Milrinone is a bipyridine methyl carbonitryl phosphodiesterase-III inhibitor which downregulates the degradation of cyclic adenosine monophosphate (cAMP), increases intracellular cAMP and then increases activation of protein kinase A. Its cardiac effects include positive inotropy and improved diastolic relaxation. In this systematic review and meta analysis of 537 patients from 12 randomized controlled trials assessed the effect of milrinone on short term mortality in adult cardiac surgery patients. The primary outcome was any short term mortality. No difference in mortality rates in patients who received milrinone versus patients who received a comparator was observed (OR=1.25, 95% CI 0.45-3.51, p= 0.67). The wide variations in odds ratios suggest that a simple pooled meta analysis was insufficient to establish the risk and benefit of milrinone administration in this cohort.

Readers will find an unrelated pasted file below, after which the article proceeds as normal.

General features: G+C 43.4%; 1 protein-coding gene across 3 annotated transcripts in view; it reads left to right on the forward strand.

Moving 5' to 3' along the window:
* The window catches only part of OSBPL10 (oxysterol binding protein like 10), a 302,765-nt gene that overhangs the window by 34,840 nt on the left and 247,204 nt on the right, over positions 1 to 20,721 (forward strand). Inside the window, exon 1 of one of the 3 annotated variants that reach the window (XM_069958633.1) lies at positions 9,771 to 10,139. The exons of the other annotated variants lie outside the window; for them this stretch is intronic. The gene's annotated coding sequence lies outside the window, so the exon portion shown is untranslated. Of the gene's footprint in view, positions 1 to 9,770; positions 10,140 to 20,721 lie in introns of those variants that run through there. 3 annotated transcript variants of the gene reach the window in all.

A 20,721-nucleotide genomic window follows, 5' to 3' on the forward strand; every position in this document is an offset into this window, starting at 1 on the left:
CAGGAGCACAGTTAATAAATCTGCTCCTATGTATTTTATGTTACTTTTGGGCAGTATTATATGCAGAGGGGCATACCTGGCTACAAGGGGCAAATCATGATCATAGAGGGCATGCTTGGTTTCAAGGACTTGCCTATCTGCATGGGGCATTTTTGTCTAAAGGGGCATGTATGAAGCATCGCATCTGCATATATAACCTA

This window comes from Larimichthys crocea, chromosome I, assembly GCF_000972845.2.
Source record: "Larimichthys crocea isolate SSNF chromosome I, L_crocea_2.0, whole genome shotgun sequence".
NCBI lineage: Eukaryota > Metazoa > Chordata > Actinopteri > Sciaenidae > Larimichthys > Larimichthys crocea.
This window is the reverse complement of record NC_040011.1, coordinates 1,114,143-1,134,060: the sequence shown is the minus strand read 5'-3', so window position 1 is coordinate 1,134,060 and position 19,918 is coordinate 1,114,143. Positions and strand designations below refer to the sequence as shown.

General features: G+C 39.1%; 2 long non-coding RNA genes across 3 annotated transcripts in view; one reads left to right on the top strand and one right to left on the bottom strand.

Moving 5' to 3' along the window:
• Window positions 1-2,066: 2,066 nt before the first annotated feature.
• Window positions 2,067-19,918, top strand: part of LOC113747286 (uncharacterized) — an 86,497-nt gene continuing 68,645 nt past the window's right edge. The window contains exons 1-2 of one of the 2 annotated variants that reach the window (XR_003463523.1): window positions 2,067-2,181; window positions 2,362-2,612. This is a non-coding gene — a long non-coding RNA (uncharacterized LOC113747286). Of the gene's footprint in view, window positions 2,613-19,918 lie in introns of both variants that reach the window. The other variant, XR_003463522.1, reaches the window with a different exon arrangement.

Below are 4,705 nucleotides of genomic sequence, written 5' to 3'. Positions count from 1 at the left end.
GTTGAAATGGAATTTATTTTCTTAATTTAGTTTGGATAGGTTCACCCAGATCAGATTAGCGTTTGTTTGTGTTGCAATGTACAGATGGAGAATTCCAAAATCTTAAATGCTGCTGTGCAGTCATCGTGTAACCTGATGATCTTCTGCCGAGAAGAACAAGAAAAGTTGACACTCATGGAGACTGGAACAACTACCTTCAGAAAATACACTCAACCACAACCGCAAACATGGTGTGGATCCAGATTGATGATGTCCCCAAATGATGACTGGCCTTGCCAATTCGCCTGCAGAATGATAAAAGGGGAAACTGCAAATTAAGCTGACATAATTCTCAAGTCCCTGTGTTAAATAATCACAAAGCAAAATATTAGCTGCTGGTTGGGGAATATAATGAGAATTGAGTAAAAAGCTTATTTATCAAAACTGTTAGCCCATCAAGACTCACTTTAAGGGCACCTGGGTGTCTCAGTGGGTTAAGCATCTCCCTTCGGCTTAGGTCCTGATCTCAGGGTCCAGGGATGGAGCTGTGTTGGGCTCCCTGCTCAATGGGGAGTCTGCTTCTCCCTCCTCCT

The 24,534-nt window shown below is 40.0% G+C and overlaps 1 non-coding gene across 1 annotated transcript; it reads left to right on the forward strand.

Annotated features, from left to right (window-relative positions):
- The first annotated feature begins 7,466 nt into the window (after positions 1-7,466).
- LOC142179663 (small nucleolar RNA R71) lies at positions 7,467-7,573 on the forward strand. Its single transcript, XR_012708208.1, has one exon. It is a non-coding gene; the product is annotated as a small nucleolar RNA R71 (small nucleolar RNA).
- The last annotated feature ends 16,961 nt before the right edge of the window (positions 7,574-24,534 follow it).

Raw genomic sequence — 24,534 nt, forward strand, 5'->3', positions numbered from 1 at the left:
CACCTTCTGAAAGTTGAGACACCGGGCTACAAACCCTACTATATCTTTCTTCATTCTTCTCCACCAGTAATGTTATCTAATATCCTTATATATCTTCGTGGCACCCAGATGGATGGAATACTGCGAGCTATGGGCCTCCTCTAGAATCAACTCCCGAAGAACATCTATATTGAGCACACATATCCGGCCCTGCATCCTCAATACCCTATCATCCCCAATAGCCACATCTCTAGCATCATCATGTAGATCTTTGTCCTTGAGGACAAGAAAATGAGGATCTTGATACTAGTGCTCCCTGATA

This single institution, prospective cohort study aimed to investigate the prevalence and impact of abnormal respiratory patterns in 454 patients undergoing elective coronary artery bypass grafting. Preoperative pulmonary function tests were performed and abnormal respiratory patterns were defined as obstructive (forced expiratory volume in 1 s [FEV1]/forced vital capacity [FVC]<0.70), restrictive (FEV1/FVC≥0.70 and FVC<80% of predicted), and mixed (FEV1/FVC<0.70 and both FEV1 and FVC<80% of predicted). Of the 423 patients, 57 obstructive, 46 restrictive and 4 mixed patterns were newly classified, or 24.6% of cases. Obstructive lung disease was associated with prolonged ventilation time (16 hours or longer), and a reduced FEV1 was associated with an increased likelihood of atrial fibrillation (1-L decrement, odds ratio: 1.38, 95% conﬁdence interval: 1.01 to -1.90,p=0.04) and hospitalization time (regression coefﬁcient: 1.23, 95% conﬁdence interval: 0.54-to-1.91, po0.001). Underdiagnosis of abnormal respiratory patterns is common in cardiac surgery, and preoperative pulmonary function testing may help mitigate risk of complications.